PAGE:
Note - This page uses the wartime German spellings for place names such as Raisko, Harmense, etc. The building designations in parentheses in the text (e.g., BW35) were the original construction project numbers for each building.


This large factory building was begun by the Krupp steel and armaments company, but before Krupp occupied it, it was turned over to the Weichsel-Union-Metallwerke, who operated the facility from October 1943 to make fuses for artillery projectiles. Over 1200 prisoners worked in this factory complex. The roofline and skylights were changed after the war, but the rest of the building remains essentially as when built (although now abandoned and stripped of machinery).  (Yad Vashem Collections)  (Google Maps link)


  The room on the right below evidently contained hydraulic presses.  (Yad Vashem Collections; above - courtesy Brad Long)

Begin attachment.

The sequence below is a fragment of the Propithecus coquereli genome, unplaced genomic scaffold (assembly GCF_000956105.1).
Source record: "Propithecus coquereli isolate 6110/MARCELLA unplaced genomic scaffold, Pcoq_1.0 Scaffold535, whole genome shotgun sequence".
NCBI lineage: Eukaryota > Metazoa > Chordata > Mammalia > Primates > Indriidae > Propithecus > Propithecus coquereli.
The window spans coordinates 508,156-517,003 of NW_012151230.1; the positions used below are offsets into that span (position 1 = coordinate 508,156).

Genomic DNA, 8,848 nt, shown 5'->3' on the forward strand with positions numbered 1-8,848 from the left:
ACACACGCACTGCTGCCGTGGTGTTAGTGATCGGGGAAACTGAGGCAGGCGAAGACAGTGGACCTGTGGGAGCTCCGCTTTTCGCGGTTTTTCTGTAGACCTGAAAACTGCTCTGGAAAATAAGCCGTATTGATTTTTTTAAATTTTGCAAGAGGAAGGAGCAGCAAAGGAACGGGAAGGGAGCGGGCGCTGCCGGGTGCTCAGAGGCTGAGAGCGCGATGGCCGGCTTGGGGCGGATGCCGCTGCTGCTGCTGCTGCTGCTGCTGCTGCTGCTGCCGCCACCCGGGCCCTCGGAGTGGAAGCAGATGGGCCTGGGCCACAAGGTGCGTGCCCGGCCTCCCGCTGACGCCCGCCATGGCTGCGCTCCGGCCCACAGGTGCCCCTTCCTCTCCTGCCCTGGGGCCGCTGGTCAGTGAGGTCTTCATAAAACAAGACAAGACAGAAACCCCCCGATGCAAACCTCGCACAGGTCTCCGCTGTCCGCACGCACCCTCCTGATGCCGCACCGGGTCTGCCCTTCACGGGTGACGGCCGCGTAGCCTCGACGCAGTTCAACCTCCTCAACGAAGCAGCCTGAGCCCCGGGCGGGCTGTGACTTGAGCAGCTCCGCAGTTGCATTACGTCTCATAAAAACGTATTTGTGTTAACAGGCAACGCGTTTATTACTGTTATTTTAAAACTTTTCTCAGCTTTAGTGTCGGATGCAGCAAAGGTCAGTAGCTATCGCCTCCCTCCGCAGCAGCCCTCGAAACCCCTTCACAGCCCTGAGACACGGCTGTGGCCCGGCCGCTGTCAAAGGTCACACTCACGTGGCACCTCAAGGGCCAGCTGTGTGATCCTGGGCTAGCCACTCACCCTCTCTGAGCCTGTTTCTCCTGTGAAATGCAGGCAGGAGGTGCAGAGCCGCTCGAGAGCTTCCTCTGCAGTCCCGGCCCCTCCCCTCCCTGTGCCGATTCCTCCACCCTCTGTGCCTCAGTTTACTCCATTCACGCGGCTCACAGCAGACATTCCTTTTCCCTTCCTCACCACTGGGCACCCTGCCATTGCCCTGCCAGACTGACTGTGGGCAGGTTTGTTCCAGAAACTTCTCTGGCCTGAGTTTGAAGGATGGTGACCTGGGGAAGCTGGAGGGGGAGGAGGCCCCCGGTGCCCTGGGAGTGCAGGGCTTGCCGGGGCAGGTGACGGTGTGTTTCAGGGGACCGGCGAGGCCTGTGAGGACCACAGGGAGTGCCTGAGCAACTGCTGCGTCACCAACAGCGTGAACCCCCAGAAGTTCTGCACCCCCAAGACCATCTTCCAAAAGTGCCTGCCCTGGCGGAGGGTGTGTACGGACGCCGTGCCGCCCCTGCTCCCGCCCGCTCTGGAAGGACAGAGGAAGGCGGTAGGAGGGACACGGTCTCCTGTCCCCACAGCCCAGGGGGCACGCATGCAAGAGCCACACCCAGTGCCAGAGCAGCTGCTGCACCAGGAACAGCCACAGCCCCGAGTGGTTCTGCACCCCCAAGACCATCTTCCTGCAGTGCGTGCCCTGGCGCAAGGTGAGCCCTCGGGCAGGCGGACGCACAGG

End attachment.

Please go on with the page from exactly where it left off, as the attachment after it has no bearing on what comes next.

On the left, a postcard produced after the war shows an Arbeitskommando (work detail) of concentration camp prisoners in their striped uniforms, marching to work at the construction site for the Krupp factory.  (postwar postcard)


The building on the left, at the far end of the Industriehof,  was the Krupp main office building. The nearby group of buildings on the right was provided as housing for German civilian workers, called the Zivilarbeiterlager or Gemeinschaftslager (both private housing today).  (Google Maps link)